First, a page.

One of the most overused words in digital cyberia is paradigm but unfortunately there are instances when there is really no synonym that will suffice. Such is the case here where I describe a completely new way of doing business in the book publishing industry.
After Encyclopedia Britannica, Travel Agents and other brick-and-mortar establishments that have been severely challenged by web based business models, it may be the turn of book publishers next ! The online publishing and print-on-demand (OLPPOD) business is all set give the established publishers a run for their money and offer new hope and unprecedented empowerment to unknown authors.
Online publishing is old hat. I have been writing on the web since 1998 but have always felt that substantial pieces of work need to be in hard copy for the reader to first enjoy and second make sense of complex content. However efforts to get one's work in print has been very difficult. While JK Rowlings and other well known authors have no dearth of publishers running after them, the case is dramatically different for newcomers. No publisher is willing to invest in printing, binding and storing a reasonable number of copies unless the author is willing fund the first print run. Unless the author is famous, his books are not printed but unless his books are printed, the author cannot become famous -- a classic Catch 22 if there ever was one !
OLPPOD changes this game beyond recognition !
In OLPPOD, the author is provided with a web based platform that allows him to upload a copy of his work in a standard word processor format ( DOC, RTF etc) which is then converted into a PDF file. Book covers are created out of royalty free images or from JPEG files uploaded by the author and customised with logos, images, titles, summaries in the colour and fonts of the authors choice ... in short, the author does all the work of formatting and designing his book and he does it happily since it is his, possibly, first book !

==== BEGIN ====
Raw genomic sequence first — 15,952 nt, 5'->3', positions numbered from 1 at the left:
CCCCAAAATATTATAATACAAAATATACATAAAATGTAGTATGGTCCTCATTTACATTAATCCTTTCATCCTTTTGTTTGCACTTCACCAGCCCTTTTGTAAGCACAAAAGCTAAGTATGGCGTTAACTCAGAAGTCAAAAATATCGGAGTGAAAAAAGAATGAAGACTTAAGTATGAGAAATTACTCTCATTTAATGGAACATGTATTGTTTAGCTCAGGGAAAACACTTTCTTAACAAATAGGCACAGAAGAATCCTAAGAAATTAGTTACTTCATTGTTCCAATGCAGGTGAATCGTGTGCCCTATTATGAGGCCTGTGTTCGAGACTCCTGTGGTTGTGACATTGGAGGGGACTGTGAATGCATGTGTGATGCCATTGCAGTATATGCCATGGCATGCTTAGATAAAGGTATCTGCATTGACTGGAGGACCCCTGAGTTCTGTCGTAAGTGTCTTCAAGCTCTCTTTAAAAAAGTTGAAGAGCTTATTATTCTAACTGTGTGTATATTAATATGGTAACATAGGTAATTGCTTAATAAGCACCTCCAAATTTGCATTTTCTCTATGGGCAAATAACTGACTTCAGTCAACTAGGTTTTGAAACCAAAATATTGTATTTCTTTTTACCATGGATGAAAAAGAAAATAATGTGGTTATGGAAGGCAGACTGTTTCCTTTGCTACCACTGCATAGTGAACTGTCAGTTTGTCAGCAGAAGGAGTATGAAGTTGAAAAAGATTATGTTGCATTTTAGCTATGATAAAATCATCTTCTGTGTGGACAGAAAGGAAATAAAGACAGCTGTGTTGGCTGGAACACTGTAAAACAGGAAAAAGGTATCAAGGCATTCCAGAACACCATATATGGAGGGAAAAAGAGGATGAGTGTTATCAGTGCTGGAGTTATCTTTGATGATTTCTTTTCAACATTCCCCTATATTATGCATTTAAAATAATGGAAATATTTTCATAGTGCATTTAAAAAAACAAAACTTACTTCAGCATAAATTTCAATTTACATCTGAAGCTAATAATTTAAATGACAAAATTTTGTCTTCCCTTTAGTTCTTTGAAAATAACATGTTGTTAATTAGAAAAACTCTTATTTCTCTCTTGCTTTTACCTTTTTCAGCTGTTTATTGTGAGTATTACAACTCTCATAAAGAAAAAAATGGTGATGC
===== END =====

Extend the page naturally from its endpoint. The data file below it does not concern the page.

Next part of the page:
But creating the PDF is only half the story. The real value kicks in through the print-on-demand process where thanks to advances in (a) printing technology and (b) shared delivery business models, it is now possible to print & bind a single copy of the book at a price point that is comparable to the per-copy price of a book that is produced by the traditional offset printing process.
What this means is that the author/publisher need not fund a full print run and then have to bear the cost of carrying an inventory ! Instead, when a copy of the book is purchased -- most probably on an online store front -- the production process kicks in to create a copy of the book and dispatch it to the purchaser.
What are the commercial terms ? How do you price the book ? How is the income shared between the author and the platform provider ? Each OLPPOD service provider has its own business model but having had the pleasure of publishing my own first book through Lulu.com, I believe that they have one of the best business models in the industry. Please look up their model on their website, but in brief if you are not interested in having an ISBN number for your book, then there is absolutely NO CHARGES other than the base printing+binding+postage cost !
What is the quality of the book ? Does it compare with the books that one can buy in a bookshop ? Believe me, it does ! The quality is superb and if one was not told that the copy is a print-on-demand copy then there is no way that one can make out that it is so. These are not A4 sheets stapled together or ring bound ! This is a real book in every sense of the word -- in shape, size and texture ... No doubt about it.
This blog entry may seem to be a paid advertisement for Lulu.com but it is not. Instead it is clarion call to all prospective authors who are tired of running after arrogant publishers and wish to empower themselves with the latest technology. Going forward, I foresee a larger and larger share of the book publishing business going into this OLPPOD mode because the advantages offered by traditional publishers would erode rapidly.
As the world goes digital and online, it will be easier to search for and locate book on the web than it would be in a physical bookstore. Book launches, book reading sessions, wine and cheese parties while still somewhat important will become increasingly irrelevant in a world dominated by blogs, social networking sites, social tagging services like slashdot, digg and stumble upon ... and online search engines like Google Books. After all, the number of people who see and click on a slashdot post would be far larger than the number who would have the time to attend a book reading session !
Traditional publishers would of course be in denial mode and would stoutly denounce all such models that undermines their importance. But they should know that they cannot hold back the tide of new technology and ideas. Instead they would be better off if they were to embrace this new paradigm and work out a hybrid model that will ensure that they remain relevant in the future.
Otherwise, like Encyclopedia Britannica that was swallowed up Wikipedia they will be relegated to the footnotes of history.